Halloween is coming up and that means people are working on their posters and t-shirt designs for Halloween parties, haunted houses and festivals, so it’s time for our Horror fonts to shine. It’s also a great opportunity to showcase the new Typeshow type preview tool. We’ve got samples of some of the top fonts in the package here, but using Typeshow you can see custom samples of all the fonts.
Even better, we’re now making all of our horror fonts available together as a special package without the art. It includes all 42 of our Horror Fonts for a temporary reduced price of just $89. It’s a quick download and you’ll have all the stylish, spooky and original horror fonts you’ll ever need. It includes all 36 fonts in the original font and art packages (Dementia Swash, Dementia, Diabolus, Goetic, Guede, Malachim, Mephisto, Necromantic, Netherworld, Sabanak, Sepultura, Veve, Abaddon, Black Cow, Corpus, Gehenna Extreme, Gehenna, Ghost Gothic, Halloweenies, Ironworks, Mayhem, Paleos, Sanguinary, Veronique, Boneyard, Carmilla, Golgotha, Irzuley, Ligeia, Malagua, Moravia, Samedi, Skull and Bones, Summerisle, Valdemar), plus six bonus fonts only available individually or as part of this special set (Witchery, Posada, Monstrous, Nostromo, Witchhunt and Orlock). All of these are now viewable with Typeshow. You can purchase the package in our ONLINE STORE and all of the fonts are also available individually.
We’ve started seeing previews for Quentin Tarrantino’s new film Django Unchained in the theatres. The film looks like a high-octane take on the western genre done with a Tarrantino twist, and as has been the case with other recent films from Tarrantino as a director and a producer we’re already seeing a lot of attention being paid to the graphic presentation of the film, with the use of period design elements reminiscent of the films whose legacy Django Unchained borrows from, the spaghetti westerns of the 1960s and early 1970s.
The first official poster release shows this dedication to retro design, though the minimalist cut-out style seems much more characteristic of novel cover design from the late 60s or early 70s than it does of spaghetti western posters. But there’s no question it’s a striking and evocative design. And there is a clear parallel to one classic film poster, the poster from the similarly themed 1971 western The Skin Game (shown to the left), whhich also uses silhouettes and bold contrasting colors.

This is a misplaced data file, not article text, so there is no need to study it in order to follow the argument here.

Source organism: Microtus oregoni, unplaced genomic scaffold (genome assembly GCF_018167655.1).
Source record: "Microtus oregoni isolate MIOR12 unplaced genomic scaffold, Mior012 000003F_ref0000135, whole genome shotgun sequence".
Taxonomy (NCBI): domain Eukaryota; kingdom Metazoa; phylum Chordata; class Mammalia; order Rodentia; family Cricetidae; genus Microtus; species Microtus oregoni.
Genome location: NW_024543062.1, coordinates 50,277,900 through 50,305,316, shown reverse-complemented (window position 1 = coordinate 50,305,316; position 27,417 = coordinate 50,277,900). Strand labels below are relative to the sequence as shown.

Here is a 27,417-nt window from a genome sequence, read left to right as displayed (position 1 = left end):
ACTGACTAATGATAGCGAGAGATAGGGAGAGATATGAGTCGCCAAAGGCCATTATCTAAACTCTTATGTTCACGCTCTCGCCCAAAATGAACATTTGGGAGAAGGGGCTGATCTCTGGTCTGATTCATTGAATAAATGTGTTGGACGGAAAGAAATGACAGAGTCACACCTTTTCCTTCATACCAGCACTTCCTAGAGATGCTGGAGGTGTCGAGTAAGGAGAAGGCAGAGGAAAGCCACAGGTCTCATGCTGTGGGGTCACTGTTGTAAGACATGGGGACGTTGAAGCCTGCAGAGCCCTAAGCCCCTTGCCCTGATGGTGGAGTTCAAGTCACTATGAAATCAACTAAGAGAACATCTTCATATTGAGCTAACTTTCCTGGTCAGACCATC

The theatrical preview also shows the same kind of design aesthetic, with the use of letterpress style fonts, including the use of what appears to be a somewhat distressed version of our Caelian font as the main titles between the cuts in the trailer, which works well because the font is so bold.
Of course, if you want to see really bold vintage font choices and retro design style in a period film, keep an eye out for the trailer for The Man with the Iron Fists brought to us by Tarrantino collaborator Eli Roth and rapper/actor RZA, a film which seems to have no official Tarrantino association but sure looks like something he would have produced.
Traditionally certain of our fonts have gotten a lot more public exposure than others have. There was a time a few months ago when I thought I’d go nuts if I saw another book or game with Windlass on the cover. But the pattern is cyclic and it now seems to be the moment of ascendancy for Carmilla.
Last week I discovered Carmilla on a poster at Central Market. This week I spotted it on the cover of two cute pop-up books for kids, Where’s the Dragon and Where’s the Dinosaur. Not sure why the designer of these books decided that an antique script font went with giant lizards, but the font does look pretty good on the covers.
Pop-up books are a unique art form and these ones are pretty well done. They’re great for younger kids because they have an interactive element to them, but in recent years there has been an effort to design pop-ups for an older audience, including some very ambitious ones designed to present 3D art for adults. These books are more traditional, but are good examples of the traditional form, which dates back to the 19th century or earlier.